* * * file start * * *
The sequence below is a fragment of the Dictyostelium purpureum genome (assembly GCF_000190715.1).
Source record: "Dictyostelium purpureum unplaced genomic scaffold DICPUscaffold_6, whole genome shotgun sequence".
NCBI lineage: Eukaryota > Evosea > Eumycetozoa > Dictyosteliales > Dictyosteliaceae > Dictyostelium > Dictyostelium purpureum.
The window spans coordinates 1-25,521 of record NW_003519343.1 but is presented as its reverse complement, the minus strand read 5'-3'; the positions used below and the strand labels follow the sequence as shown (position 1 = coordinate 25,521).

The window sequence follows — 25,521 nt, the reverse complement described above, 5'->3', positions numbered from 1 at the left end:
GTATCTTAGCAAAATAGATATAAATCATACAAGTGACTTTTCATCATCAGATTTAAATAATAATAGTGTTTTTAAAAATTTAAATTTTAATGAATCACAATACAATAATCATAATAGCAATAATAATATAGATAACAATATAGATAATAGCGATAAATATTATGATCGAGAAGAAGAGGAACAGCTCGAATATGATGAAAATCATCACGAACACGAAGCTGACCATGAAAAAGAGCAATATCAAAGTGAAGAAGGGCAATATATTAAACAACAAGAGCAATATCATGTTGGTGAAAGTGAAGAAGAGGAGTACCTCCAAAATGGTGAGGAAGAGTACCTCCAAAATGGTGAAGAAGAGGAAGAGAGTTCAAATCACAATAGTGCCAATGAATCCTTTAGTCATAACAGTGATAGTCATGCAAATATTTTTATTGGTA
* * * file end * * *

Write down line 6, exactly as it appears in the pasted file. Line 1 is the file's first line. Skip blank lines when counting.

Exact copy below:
GTATCTTAGCAAAATAGATATAAATCATACAAGTGACTTTTCATCATCAGATTTAAATAATAATAGTGTTTTTAAAAATTTAAATTTTAATGAATCACAATACAATAATCATAATAGCAATAATAATATAGATAACAATATAGATAATAGCGATAAATATTATGATCGAGAAGAAGAGGAACAGCTCGAATATGATGAAAATCATCACGAACACGAAGCTGACCATGAAAAAGAGCAATATCAAAGTGAAGAAGGGCAATATATTAAACAACAAGAGCAATATCATGTTGGTGAAAGTGAAGAAGAGGAGTACCTCCAAAATGGTGAGGAAGAGTACCTCCAAAATGGTGAAGAAGAGGAAGAGAGTTCAAATCACAATAGTGCCAATGAATCCTTTAGTCATAACAGTGATAGTCATGCAAATATTTTTATTGGTA